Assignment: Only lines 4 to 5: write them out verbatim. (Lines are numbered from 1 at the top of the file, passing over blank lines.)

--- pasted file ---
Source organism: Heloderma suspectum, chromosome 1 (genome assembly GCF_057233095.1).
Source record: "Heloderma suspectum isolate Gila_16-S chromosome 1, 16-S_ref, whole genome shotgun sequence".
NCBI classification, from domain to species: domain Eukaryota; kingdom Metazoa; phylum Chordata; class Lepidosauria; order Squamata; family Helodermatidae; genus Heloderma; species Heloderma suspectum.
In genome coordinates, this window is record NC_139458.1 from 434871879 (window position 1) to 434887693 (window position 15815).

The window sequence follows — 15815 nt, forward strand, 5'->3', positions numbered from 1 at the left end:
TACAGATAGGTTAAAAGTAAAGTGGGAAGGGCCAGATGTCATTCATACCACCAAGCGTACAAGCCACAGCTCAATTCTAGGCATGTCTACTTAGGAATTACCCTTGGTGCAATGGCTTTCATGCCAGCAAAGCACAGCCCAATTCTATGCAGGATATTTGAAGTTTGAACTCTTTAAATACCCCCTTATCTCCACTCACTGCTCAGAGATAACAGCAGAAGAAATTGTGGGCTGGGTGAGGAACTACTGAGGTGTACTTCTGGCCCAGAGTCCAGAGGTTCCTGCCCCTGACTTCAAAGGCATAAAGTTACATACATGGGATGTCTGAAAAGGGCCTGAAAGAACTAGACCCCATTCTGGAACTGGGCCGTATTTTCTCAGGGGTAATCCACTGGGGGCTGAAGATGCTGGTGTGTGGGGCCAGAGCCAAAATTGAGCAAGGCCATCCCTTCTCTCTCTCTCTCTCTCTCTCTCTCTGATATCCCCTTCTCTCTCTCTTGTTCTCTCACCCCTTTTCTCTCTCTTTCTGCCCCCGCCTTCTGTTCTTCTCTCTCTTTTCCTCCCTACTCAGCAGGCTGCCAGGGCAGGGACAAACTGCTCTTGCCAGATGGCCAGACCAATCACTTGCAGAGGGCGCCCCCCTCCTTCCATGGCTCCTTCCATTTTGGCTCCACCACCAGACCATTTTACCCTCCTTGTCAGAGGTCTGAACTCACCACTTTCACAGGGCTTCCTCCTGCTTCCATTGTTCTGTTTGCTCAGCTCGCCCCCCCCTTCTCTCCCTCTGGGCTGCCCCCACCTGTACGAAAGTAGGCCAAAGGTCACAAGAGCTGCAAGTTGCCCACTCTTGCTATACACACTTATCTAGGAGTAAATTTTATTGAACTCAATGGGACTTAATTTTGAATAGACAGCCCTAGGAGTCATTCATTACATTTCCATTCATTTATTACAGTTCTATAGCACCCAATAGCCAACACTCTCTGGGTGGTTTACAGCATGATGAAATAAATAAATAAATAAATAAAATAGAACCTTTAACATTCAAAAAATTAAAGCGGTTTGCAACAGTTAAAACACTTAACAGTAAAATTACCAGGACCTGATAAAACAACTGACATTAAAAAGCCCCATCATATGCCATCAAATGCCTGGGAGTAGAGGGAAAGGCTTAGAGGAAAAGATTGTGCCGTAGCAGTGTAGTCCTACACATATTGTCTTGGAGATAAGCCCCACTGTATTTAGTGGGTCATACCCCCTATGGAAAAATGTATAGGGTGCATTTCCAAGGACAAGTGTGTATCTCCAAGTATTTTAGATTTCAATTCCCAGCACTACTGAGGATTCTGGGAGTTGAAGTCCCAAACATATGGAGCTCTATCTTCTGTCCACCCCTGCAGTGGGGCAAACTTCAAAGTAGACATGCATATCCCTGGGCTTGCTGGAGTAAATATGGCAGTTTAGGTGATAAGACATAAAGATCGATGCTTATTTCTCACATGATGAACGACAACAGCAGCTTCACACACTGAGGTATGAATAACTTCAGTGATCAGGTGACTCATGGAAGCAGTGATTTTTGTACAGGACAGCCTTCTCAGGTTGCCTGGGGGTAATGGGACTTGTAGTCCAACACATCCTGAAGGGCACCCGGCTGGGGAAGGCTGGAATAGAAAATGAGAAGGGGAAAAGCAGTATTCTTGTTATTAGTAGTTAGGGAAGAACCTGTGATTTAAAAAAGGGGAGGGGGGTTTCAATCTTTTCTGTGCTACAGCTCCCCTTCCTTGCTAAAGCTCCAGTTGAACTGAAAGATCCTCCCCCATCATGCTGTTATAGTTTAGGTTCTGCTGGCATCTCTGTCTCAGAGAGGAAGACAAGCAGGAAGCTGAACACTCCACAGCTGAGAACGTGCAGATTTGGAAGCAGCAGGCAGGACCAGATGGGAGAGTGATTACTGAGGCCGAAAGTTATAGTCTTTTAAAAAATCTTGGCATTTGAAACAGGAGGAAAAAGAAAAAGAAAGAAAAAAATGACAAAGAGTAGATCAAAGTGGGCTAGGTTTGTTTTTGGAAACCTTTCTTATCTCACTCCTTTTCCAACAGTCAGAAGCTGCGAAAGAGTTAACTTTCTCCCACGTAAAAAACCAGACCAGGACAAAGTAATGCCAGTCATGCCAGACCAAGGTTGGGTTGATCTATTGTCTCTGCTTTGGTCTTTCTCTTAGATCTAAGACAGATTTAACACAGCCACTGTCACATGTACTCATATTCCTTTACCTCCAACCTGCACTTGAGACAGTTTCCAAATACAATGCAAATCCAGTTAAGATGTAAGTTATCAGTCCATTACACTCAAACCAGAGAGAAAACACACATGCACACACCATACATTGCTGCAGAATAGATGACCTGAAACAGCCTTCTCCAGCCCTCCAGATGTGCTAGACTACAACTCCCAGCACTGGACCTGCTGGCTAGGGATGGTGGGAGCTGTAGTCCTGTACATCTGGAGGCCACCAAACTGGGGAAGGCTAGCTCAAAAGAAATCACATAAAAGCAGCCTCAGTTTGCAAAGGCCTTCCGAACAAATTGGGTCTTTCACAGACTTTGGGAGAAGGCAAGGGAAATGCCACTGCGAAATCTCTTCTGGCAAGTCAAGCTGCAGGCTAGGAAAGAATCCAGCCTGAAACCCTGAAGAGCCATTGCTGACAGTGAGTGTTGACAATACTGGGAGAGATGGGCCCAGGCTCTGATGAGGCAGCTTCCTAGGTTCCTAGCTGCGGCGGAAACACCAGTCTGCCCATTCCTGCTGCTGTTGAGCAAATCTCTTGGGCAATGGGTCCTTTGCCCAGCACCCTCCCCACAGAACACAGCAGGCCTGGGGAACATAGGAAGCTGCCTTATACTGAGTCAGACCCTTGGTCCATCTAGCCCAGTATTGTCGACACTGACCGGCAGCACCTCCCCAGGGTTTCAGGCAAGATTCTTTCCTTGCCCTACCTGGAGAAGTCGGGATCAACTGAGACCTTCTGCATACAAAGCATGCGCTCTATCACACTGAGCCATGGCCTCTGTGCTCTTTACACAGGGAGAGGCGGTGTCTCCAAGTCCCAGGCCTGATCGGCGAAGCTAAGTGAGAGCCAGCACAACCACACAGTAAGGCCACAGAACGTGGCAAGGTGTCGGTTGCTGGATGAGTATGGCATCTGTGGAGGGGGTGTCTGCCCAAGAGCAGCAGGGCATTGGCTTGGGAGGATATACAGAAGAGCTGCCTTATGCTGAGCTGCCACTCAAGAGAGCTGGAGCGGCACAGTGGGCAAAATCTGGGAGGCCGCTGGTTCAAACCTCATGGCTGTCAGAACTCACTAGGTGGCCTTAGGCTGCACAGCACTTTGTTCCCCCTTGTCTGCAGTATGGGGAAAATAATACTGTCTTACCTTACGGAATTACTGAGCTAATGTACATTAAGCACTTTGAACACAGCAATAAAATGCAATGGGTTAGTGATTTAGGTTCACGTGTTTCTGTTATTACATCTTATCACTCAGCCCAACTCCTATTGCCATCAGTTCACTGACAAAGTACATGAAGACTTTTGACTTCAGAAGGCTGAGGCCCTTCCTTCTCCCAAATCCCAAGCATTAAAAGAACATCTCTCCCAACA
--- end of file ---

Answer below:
In genome coordinates, this window is record NC_139458.1 from 434871879 (window position 1) to 434887693 (window position 15815).

The window sequence follows — 15815 nt, forward strand, 5'->3', positions numbered from 1 at the left end: